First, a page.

Haiti protests Food shortages, 5 dead
Protesters angered by high food prices flooded the streets of Haiti's capital Monday, forcing businesses and schools to close as unrest spread from the countryside.
Witnesses said at least one person was killed by hotel security guards during a protest in the southern city of Les Cayes, where at least four people died last week in food riots and clashes with U.N. peacekeepers. Police said they were investigating.
Thousands of people marched past the National Palace in Port-au-Prince. ''We're hungry,'' some called out. Others carried posters reading, ``Down with the expensive life!''
Some protesters threw chairs against storefronts and shouted for the ouster of President René Préval and U.N. troops, blaming them for the high price of rice. Some also roughed up journalists, throwing rocks at cars and pushing photographers to the ground.
A university student was seen bleeding on the ground with a bullet wound in his stomach.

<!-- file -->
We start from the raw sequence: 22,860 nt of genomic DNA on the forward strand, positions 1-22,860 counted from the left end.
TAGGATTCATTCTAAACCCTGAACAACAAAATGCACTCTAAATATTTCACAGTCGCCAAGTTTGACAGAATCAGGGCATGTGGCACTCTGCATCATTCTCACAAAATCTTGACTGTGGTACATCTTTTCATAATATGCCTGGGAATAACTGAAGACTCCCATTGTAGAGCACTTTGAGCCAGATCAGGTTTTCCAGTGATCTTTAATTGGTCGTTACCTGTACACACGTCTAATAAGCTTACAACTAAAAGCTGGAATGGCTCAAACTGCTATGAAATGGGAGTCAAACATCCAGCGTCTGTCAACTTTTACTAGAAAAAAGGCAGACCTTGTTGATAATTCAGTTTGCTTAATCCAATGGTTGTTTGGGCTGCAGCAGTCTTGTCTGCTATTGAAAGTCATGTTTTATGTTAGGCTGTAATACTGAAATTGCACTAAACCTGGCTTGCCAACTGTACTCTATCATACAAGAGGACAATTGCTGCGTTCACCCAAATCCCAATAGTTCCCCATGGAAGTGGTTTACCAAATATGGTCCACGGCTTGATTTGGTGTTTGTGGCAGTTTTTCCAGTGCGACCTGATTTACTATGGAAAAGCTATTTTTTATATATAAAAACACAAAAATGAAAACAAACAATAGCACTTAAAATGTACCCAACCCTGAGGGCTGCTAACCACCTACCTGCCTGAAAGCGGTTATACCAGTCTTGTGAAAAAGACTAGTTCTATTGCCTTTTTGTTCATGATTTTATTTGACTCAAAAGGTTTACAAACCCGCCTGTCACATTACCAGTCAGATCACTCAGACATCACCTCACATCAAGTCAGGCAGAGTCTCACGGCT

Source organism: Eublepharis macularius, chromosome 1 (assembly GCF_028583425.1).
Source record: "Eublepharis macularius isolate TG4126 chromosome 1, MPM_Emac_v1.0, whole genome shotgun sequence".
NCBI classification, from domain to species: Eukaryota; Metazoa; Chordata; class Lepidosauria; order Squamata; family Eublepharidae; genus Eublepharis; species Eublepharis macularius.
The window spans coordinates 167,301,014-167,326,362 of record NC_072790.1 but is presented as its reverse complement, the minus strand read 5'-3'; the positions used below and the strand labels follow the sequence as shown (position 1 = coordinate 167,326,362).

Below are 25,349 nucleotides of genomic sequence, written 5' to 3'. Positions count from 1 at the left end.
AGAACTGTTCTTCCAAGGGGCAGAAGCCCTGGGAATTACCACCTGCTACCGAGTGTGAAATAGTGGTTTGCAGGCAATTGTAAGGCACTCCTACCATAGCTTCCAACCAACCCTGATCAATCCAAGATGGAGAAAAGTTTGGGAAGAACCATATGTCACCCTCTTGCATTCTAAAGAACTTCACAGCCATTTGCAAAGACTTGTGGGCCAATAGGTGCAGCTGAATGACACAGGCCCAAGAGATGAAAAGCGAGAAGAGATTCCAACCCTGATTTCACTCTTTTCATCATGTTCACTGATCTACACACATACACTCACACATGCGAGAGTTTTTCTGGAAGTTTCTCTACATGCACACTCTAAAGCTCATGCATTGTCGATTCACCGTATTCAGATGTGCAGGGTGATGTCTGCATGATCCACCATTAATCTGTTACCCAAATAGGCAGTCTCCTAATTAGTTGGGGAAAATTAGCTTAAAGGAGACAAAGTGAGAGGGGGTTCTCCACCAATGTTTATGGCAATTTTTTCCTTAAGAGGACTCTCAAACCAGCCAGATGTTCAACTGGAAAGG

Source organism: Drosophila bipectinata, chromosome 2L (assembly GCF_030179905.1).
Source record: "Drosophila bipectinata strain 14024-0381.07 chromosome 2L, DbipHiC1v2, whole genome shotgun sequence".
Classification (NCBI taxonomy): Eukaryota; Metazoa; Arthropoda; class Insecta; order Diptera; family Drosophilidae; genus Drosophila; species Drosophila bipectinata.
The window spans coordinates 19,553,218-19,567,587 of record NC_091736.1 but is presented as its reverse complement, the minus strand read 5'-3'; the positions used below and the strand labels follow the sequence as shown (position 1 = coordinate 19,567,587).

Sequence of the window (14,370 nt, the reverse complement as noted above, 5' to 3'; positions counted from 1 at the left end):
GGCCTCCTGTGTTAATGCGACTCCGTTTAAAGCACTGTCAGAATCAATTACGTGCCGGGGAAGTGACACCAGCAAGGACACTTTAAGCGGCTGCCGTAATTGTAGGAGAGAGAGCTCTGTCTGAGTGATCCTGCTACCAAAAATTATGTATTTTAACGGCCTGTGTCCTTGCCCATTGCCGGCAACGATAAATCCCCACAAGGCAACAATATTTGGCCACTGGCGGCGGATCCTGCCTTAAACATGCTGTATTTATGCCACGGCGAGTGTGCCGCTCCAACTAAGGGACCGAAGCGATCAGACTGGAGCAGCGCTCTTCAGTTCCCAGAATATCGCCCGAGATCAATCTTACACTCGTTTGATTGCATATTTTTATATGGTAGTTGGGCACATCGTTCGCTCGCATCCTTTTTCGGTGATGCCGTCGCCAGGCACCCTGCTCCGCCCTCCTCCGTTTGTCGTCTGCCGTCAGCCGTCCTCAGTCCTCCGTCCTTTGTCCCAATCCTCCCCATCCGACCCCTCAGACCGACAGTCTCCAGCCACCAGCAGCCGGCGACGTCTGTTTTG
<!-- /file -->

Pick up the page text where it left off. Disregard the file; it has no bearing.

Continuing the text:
A U.N. spokeswoman appealed for calm as peacekeepers defended government buildings.
''We call on the population to reject the trap of violence. Violence will just make the cost of living worse,'' Sophie Boutaud de la Combe said.
Haitians are particularly affected by food prices that are rising worldwide. Eighty percent of the population lives on less than $2 a day. The cost of staples such as rice, beans, fruit and condensed milk has gone up 50 percent in the past year, while the cost of pasta has doubled.
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